This is the catalogue to a groundbreaking exhibition held at the Leopold Museum in Vienna in 2012/13 which shifted the artworld’s traditional focus on the female nude across to the male nude; out from the shadows. The appreciation, and indeed exploitation, of the nude male figure over recent years could I suppose be put down to the rise of feminist, queer and post-modern studies, all of which should take a bow, but maybe equally significant has been the discovery of its commercial potential to sell just about anything to a visually ravenous and sexually liberated public. The male nude has always had a presence in art, and the fascinating images and essays here seek to explain its ever changing profile and standing, both within the artworld as well as the wider community which, ultimately, always leads the charge.
John Wayne : the legend and the man : an exclusive look inside Duke’s archive: Foreword by Martin Scorsese
Not known for his nude scenes, John Wayne (aka. Duke) has held his ground as one of America’s most beloved, and villified, national icons. An undoubtedly fine actor (Martin Scorsese refers to him as “a genuinely great actor”), Wayne’s professional persona as the cowboy/soldier archetype, and his often flatfooted meddling in the political sphere, continues to divide the world almost equally between those who love him and those who can’t bear the sight of him. This loving pictorial tribute drawn from the Wayne family archive clearly comes from the former, and includes hundreds of images from both his public and private life. If you want an at times blistering account of Wayne’s life and politics, written by someone who appears to love and hate him at the same time, then John Wayne’s America : the politics of celebrity by Garry Wills is the book for you.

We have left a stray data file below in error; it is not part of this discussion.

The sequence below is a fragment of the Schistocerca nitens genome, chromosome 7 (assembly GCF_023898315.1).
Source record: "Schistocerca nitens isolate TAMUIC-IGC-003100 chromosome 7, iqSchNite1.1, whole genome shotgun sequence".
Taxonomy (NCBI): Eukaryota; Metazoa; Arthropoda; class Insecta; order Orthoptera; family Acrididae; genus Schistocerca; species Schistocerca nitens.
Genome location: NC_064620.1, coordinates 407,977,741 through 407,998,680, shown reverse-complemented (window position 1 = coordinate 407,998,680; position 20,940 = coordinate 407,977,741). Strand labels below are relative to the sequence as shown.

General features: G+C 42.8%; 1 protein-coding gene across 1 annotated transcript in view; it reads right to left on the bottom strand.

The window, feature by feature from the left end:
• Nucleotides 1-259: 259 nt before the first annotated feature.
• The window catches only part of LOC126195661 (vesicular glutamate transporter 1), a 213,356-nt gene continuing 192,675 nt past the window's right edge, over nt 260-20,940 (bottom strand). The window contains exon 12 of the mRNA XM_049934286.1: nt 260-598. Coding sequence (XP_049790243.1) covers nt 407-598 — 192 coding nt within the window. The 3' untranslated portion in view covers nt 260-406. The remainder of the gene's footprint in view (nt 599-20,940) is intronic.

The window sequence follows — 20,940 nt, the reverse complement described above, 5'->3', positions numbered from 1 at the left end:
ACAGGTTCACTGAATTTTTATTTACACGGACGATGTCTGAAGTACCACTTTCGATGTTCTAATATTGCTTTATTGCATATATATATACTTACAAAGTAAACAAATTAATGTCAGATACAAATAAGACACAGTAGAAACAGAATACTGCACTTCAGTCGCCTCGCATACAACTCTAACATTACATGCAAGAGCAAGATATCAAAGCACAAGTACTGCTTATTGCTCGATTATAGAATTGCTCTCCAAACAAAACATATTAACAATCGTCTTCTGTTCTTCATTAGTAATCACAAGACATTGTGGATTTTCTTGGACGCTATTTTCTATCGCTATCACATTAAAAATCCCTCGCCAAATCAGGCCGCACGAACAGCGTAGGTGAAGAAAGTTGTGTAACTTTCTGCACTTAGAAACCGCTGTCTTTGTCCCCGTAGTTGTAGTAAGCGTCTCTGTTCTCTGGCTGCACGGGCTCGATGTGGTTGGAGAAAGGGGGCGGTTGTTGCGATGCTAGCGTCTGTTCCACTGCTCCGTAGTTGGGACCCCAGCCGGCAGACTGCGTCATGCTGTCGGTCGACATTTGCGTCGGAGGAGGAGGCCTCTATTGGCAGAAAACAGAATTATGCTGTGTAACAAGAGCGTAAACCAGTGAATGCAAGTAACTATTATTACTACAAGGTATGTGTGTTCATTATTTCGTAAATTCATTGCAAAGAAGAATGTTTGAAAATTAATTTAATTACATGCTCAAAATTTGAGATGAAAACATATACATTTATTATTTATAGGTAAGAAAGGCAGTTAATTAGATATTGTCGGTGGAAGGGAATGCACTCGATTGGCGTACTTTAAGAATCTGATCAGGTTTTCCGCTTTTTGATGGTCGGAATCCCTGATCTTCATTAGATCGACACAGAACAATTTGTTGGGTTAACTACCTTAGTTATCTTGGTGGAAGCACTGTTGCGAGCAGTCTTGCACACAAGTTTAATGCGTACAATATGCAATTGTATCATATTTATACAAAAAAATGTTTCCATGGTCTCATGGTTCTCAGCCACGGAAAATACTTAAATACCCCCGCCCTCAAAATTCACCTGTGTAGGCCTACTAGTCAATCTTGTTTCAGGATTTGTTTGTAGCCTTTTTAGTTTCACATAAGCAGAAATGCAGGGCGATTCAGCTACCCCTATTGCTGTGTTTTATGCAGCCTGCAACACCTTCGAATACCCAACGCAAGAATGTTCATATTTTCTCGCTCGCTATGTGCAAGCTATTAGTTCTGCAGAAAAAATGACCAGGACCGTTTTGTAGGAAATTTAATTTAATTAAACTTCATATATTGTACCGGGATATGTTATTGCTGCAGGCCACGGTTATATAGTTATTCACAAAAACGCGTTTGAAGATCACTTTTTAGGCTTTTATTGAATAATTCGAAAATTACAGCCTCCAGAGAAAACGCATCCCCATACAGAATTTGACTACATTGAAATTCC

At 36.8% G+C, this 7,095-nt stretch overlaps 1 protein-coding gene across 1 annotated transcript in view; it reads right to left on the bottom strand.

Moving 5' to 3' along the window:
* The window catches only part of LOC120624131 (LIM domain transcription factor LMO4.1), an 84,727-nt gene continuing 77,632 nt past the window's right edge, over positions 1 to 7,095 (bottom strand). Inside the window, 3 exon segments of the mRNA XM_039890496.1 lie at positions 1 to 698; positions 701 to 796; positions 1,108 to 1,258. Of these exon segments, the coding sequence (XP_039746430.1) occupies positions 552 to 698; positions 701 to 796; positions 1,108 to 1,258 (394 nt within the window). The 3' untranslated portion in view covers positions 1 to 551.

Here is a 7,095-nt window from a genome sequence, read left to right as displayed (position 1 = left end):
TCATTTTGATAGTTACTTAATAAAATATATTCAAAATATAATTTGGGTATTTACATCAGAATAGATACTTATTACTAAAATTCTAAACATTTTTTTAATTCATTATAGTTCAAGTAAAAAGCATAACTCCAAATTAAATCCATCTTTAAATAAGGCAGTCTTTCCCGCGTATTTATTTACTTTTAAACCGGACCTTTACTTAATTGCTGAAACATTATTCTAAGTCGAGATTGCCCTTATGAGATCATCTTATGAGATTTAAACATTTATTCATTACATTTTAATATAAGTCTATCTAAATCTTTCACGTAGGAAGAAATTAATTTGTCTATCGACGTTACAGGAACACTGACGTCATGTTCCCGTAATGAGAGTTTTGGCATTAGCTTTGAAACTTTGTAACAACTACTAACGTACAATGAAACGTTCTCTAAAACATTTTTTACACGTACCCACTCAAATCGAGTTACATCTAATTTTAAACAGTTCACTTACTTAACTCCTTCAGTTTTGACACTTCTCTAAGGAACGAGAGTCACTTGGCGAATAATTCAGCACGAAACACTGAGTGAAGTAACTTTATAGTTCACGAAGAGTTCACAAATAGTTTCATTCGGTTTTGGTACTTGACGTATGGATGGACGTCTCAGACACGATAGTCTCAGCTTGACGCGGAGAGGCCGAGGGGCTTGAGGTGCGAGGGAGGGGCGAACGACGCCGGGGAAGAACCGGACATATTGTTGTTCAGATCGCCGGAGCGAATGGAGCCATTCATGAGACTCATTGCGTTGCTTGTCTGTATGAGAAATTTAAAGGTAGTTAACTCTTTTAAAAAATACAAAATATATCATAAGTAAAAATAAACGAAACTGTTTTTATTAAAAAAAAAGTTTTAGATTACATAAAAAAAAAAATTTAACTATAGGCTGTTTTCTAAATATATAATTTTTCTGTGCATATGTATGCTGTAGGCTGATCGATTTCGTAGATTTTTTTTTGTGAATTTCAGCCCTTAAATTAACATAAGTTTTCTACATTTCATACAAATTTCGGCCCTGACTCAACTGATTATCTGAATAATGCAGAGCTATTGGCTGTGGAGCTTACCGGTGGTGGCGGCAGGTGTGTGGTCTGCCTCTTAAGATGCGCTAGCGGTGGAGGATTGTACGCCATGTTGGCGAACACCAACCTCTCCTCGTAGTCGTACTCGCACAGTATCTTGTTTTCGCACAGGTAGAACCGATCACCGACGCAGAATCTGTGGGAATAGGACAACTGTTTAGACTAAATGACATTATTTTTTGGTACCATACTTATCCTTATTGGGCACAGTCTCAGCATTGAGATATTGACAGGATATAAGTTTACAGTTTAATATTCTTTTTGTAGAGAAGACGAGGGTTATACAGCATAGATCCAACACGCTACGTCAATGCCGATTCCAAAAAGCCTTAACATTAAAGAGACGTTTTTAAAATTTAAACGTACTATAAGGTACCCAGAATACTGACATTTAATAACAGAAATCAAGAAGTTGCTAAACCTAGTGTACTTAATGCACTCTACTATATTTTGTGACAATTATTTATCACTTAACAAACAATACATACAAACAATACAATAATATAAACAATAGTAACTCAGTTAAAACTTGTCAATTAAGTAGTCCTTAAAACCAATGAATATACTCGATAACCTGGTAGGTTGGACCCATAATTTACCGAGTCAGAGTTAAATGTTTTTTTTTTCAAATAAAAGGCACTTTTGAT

I always find art from the inter-war years of the 20th century peculiarly interesting, battered by the Great War, still wrestling itself free from the 19th century, and yet full of exuberance and optimism for the new machine-age then taking hold. This remarkable survey from the Art Gallery of New South Wales brings this exuberant era roaring back to life, showcasing great artists working in a great city creating great art. What more do you need?
I couldn’t resist sneaking this one in. Many of us are perhaps more familiar with Sargent’s glorious portraits and oil paintings, but he clearly also loved painting with watercolours, and as this lovely book demonstrates he achieved a vibrancy and almost snapshot sense of the moment that is quite breathtaking.